Published July 19th, 2023 at 6:00 AM5 minute read
Nestled in the Crossroads Arts District next to the Kauffman Center for Performing Arts sits the red-brick Webster School. The historic Webster is one of the few surviving Kansas City buildings constructed in the 1880s and built in the Richardsonian Romanesque style.
The 138-year-old Webster is one of the oldest school buildings in the city, according to its nomination form for the National Register of Historic Places. It is one of more than 300 historic sites listed on the National Register.
The National Register, the nation’s official list of historic places that are considered worthy of preservation, is maintained by the National Park Service, and has documented more than 95,000 properties throughout the country.
Kansas City’s historic sites are important to preserve because they help tell our story visually, said Brad Wolf, historic preservation officer for the City Planning Department.
“Every locality has their own community character and kind of its own story,” Wolf said. “These sites kind of tell the story of Kansas City — people that lived here, the times they lived in.”
In general, properties are eligible to be listed on the National Register 50 years after they are built. But Wolf said there are exceptions to that rule.
“Occasionally there are really prominent buildings that come up that are just kind of obvious,” Wolf said. “Whether it’s architectural work like, for example, the BMA tower there at 31st and Southwest Trafficway. When it was listed, it was actually less than 50 years old, but it was a good example of Skidmore, Owings & Merrill, which had a lot of buildings already listed on the National Register.”
Tax incentives are available for properties listed on the National Register. Wolf said there are two different tax incentives — a state historic rehabilitation tax credit and a federal tax credit.
“So the state tax credit is 25% of the rehabilitation costs. And really, it’s 25% of basically any money you would spend on the exterior or interior of the building that’s been rehabbed, back into a tax credit,” Wolf said.
“If you’re familiar with tax credits, it’s a little different than the tax deduction. The credit goes directly to how much you owe on your taxes, so they’re actually worth quite a bit. And then federal credit is 20% of the rehab cost. The difference between the two is the federal credit is lended to income-producing properties, so homeowners couldn’t use it actually … it has to be a business or a rental property, for example.”
In addition to the National Register, the Kansas City Register of Historic Places also documents historical locations significant to Kansas City’s history. The Kansas City Historic Preservation Commission oversees the city register, which provides an extra layer of regulation, Wolf said.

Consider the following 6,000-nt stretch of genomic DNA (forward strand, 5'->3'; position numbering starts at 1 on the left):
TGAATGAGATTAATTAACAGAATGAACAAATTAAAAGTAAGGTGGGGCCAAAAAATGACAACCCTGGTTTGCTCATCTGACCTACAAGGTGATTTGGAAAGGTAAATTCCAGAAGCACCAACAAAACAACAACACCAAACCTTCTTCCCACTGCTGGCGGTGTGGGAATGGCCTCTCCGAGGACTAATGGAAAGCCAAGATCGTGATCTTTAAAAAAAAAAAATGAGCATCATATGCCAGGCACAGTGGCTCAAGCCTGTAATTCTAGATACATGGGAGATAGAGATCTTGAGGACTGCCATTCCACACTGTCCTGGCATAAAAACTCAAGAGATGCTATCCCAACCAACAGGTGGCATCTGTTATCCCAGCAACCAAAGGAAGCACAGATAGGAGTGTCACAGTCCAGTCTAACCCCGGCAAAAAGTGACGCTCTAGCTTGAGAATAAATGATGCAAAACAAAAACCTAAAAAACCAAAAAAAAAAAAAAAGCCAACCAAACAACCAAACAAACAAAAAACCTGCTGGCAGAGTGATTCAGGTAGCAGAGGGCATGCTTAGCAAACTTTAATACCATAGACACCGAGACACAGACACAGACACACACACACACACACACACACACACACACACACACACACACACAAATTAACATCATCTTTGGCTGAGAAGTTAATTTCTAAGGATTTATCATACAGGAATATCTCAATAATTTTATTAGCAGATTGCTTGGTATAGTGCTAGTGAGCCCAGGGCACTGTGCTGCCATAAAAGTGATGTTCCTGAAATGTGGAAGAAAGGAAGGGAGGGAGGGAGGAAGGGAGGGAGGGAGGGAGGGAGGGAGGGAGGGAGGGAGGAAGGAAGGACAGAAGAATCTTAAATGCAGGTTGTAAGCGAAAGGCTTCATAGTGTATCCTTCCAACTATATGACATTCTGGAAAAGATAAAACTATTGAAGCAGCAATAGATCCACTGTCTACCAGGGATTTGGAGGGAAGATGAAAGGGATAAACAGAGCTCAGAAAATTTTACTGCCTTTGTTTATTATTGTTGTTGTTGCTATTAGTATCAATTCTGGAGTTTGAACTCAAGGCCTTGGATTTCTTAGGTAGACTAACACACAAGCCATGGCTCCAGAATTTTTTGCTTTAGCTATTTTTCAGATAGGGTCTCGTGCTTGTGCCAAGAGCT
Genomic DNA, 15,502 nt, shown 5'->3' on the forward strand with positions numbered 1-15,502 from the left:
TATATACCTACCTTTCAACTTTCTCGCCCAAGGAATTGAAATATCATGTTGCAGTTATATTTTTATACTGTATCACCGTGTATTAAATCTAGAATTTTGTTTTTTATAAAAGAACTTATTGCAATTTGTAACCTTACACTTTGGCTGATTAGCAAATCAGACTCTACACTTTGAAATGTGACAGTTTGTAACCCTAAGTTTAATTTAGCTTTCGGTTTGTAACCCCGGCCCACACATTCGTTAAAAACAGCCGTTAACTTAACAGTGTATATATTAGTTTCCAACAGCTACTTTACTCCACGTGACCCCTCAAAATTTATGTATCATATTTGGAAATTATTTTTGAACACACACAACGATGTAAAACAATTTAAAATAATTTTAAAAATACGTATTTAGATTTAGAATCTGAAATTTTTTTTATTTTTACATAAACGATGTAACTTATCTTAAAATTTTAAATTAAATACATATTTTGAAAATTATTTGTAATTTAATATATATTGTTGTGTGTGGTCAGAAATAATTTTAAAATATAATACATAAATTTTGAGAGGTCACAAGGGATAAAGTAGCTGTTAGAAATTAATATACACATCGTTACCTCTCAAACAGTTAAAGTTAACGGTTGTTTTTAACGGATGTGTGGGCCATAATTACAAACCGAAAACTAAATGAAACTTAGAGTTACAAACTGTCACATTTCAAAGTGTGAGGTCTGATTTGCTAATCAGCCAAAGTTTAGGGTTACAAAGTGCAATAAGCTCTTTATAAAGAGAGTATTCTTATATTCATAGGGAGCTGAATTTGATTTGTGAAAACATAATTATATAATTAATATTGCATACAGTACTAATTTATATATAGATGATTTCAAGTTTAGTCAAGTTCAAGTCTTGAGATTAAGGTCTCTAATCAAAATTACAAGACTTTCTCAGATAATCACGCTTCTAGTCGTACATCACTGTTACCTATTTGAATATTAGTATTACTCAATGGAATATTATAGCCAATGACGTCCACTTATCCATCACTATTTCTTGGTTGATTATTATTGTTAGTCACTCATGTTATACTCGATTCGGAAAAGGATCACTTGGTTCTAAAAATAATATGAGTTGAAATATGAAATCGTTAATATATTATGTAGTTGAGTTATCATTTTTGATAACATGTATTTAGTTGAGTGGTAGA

“So with the Kansas City Register any exterior change to properties either individual or within the historic district has to meet the Secretary of Interior standards for rehabilitation and are reviewed and approved by the Historic Preservation Commission,” Wolf said. “The idea behind that is to preserve the community character.”
The local designation also can be used to delay demolition of a historic building for three years, Wolf said.
More than 100 locations have been cataloged in the Kansas City Register of Historic Places, and more than 40 of those also appear on the National Register. Notably, the Country Club Plaza does not appear on either list.
Here are closer looks at a few of the locations on the registers.
Kansas City’s 18th & Vine Historic District has long been hailed as an influential location in the development of jazz. The district is home to the American Jazz Museum and also is the location of the Negro Leagues Baseball Museum. The district was listed on the Kansas City Register in 1983 and on the National Register in 1991.
One of the newest entries on the Kansas City Register, the 31st & Main Historic District, was declared a historic landmark in late 2022 after a developer announced plans to demolish the buildings. One of the buildings sitting along the block is the Jeserich Building, which was constructed in 1888.
These buildings are on both the Kansas City Register and the National Register of Historic Places. The Scarritt Building, located at 818 Grand Blvd., is the city’s second “skyscraper,” according to an article in Northeast News. The buildings were listed on the National Register in 1971 and the Kansas City Register in 1987.
The tavern’s history is closely intertwined with Leon Jordan, a civil rights activist, elected official and the first African American to hold the title of Lieutenant in the Kansas City Police Department.
Jordan owned and operated the tavern, according to the African American Heritage Trail. During his lifetime, Jordan also organized a police force in Liberia, founded the political organization Freedom Inc. with Bruce Watkins and was elected to the Missouri House of Representatives. He was killed outside the tavern in 1970.
The tavern is now closed, but the building still stands at 2548 Prospect Ave. Green Duck Tavern was added to the Kansas City Register in 2015.
The Sophian Plaza, located at 4618 Warwick Blvd., opened in 1923. According to its website, the building’s design borrows from the Italian Renaissance style and includes Greek and Roman elements. A number of notable people have resided at the building. It was listed on the National Register in 1983 and on the Kansas City Register in 1986.
Julie Freijat is a Dow Jones reporting intern at Kansas City PBS. She is a masters student at the University of Missouri.